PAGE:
“You do need good support to raise a child while studying or working full time. It just depends how badly you want it. Some mums won’t want to, and that’s okay. It does make a lot of sense having that support – it really helped me.”

Foundational support

As an MPTT trainee, Stevi’Lee also received support through a scholarship and one-on-one mentoring.

“It was honestly so helpful. Plus, it was really cool to go around and say, ‘Guess what? I got a scholarship’,” she says.

Being awarded the scholarship added to her motivation to study and work hard.

“The scholarship isn’t just free money; it’s an incentive because it’s telling you that you’re worth it. Because that’s exactly what it meant to me. Apart from having less of a student loan, a scholarship is something people get from doing really well, and you get picked out of a certain few.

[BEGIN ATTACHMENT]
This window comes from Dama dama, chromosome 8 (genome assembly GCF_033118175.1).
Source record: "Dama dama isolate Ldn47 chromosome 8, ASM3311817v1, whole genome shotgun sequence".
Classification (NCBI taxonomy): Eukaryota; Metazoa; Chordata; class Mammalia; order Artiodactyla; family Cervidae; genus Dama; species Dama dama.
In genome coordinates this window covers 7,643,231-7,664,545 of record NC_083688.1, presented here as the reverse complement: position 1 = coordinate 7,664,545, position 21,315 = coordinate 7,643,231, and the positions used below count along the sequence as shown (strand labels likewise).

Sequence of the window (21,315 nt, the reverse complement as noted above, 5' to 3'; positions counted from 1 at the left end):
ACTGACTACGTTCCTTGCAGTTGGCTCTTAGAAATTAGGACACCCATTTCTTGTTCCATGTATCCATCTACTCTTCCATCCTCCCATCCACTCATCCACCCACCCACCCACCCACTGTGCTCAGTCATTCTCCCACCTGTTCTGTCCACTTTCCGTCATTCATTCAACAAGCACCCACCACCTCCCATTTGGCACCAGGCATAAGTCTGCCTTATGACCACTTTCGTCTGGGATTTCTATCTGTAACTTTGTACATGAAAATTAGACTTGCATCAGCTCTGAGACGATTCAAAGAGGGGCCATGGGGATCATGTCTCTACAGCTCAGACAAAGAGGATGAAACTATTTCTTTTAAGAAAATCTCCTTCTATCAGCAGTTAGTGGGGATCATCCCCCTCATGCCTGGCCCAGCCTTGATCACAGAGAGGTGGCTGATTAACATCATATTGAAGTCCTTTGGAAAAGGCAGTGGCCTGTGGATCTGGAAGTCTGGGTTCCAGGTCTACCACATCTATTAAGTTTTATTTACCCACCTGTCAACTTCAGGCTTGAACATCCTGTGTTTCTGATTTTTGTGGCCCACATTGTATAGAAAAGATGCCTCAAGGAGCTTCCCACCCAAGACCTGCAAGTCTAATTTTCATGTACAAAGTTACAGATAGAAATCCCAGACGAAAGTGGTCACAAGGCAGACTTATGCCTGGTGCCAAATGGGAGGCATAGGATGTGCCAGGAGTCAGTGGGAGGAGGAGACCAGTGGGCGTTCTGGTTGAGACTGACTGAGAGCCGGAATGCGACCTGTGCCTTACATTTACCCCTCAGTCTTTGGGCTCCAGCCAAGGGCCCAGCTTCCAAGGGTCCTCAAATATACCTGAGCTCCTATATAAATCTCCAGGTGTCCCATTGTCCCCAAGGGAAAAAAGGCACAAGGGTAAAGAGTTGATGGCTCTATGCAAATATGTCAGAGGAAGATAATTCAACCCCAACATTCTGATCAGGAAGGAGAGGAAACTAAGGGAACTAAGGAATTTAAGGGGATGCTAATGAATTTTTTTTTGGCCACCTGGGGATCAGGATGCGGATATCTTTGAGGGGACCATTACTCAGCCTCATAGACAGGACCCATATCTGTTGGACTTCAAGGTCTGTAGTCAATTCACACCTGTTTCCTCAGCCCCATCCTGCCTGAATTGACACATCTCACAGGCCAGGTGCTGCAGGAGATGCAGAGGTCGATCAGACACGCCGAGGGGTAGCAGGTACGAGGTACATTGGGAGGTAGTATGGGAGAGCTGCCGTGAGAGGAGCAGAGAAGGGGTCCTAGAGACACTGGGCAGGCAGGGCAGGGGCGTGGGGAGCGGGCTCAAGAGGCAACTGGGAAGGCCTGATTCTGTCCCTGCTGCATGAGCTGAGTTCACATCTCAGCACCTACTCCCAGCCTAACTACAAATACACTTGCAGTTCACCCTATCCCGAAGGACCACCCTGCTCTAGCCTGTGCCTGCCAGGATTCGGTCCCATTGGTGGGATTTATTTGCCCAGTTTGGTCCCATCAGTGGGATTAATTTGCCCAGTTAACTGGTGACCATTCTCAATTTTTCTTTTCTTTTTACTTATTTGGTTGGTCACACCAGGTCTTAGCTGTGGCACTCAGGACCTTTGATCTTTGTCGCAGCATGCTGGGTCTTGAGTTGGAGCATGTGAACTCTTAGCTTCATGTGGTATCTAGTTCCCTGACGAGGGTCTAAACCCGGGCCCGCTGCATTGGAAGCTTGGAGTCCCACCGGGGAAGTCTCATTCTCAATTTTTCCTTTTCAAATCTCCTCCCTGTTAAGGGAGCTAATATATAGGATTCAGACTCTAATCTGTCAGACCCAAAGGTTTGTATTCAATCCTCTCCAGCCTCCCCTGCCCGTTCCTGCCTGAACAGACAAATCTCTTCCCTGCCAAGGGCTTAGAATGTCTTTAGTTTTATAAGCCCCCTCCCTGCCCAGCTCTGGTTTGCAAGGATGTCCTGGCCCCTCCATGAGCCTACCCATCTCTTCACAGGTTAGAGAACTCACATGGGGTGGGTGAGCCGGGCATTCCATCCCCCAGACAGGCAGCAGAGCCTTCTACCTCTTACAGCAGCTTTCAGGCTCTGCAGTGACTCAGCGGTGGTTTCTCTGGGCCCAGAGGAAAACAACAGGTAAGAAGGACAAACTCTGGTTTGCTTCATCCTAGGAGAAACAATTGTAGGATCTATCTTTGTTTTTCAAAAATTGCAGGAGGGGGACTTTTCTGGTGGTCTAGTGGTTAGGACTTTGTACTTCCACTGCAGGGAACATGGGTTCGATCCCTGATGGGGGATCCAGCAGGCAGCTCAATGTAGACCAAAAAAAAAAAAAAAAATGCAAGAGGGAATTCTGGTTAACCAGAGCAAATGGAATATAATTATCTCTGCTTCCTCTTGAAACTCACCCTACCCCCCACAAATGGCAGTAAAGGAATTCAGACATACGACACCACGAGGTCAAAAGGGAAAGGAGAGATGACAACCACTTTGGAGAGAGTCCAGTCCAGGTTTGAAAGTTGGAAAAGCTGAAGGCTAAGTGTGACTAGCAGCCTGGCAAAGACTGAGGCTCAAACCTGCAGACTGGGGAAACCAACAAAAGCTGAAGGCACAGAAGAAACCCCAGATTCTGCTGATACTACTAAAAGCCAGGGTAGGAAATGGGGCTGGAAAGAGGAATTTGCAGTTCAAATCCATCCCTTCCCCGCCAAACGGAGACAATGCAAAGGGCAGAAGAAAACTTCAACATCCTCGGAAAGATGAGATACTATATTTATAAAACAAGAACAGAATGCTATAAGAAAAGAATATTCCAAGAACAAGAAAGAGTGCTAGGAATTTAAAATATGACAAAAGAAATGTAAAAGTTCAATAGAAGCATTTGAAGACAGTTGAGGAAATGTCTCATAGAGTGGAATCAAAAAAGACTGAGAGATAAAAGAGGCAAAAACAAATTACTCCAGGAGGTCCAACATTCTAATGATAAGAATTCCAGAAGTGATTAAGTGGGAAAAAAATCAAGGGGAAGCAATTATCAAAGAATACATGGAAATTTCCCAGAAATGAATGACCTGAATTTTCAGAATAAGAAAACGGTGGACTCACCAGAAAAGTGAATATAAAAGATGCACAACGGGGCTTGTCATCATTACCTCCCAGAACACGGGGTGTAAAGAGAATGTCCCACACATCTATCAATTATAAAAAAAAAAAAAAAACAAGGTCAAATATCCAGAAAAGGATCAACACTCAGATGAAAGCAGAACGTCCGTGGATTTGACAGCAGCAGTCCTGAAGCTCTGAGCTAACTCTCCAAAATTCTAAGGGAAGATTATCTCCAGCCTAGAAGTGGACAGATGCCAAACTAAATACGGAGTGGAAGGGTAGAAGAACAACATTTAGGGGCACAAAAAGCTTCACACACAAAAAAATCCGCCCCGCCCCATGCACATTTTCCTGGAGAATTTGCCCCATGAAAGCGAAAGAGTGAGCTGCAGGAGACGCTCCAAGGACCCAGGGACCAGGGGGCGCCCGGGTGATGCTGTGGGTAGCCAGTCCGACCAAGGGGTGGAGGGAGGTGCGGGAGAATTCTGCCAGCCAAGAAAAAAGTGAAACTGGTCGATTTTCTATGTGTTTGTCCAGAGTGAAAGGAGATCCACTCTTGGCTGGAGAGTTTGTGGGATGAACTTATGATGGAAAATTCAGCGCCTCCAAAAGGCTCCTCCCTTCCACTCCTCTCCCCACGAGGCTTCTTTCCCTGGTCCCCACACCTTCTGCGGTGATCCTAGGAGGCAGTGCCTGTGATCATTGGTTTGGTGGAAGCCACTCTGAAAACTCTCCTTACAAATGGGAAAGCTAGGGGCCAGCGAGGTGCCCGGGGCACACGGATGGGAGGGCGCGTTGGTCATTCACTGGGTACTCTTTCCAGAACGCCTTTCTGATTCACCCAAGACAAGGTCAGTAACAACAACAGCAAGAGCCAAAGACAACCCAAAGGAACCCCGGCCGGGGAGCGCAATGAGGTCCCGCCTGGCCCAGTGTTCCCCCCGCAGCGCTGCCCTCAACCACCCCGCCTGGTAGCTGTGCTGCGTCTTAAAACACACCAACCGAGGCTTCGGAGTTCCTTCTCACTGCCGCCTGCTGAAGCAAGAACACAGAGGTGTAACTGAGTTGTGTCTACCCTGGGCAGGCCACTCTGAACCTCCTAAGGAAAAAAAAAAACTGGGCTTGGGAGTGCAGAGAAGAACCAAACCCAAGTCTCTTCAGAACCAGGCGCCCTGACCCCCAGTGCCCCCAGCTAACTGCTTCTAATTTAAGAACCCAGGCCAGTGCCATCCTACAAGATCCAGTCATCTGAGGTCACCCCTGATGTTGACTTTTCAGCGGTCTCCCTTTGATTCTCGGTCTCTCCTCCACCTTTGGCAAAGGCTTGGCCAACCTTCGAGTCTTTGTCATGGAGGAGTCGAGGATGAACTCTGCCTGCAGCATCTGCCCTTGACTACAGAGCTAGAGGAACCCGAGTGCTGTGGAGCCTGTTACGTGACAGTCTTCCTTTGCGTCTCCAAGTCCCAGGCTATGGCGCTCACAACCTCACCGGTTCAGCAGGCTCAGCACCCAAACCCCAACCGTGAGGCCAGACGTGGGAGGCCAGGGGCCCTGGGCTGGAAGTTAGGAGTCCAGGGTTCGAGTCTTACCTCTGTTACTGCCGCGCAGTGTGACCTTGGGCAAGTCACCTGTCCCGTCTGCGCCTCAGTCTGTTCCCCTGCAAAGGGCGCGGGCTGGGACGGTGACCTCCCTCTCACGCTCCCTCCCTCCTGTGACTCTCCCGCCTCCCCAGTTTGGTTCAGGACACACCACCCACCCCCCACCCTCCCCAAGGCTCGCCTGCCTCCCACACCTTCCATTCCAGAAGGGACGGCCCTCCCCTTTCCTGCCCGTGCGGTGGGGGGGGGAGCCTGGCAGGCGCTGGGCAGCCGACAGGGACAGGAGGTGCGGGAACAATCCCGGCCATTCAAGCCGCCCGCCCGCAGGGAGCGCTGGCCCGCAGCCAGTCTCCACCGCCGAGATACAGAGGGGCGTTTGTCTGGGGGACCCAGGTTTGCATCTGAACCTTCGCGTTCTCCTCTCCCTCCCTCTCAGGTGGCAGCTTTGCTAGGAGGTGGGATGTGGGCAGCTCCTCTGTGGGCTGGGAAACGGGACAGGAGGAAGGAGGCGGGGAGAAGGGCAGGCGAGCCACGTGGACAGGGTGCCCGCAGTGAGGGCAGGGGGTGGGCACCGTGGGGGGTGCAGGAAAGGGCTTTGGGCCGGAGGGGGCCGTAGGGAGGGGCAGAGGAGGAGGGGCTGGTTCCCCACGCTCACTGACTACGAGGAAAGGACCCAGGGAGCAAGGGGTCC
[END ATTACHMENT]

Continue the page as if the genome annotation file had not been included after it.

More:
“Being offered that scholarship through MPTT, man, that was awesome. It made me feel really good. Everybody should feel like that.”

The personal support offered by her MPTT Navigator was also valuable.

“I love Tu – he’s awesome. He doesn’t sugarcoat anything. He’s straight forward. He doesn’t make false promises and he makes it clear that you have to work for it.”

Driving ambition

Having finished her pre-trade course, Stevi’Lee has faced another obstacle – not having her own transport.

“I’m looking for a job in mechanical engineering, but I’ve needed a car. I’ve had people like my lecturer say, ‘Look, I can refer you on to an employer, but you need to be able to get all the way out to Mt Wellington’. So, I told myself, I really need a car and there’s no other way around it. So I just went and got a part-time job so I could save up for that. I’ve now bought my car, so progress is coming to fruition in my trades journey.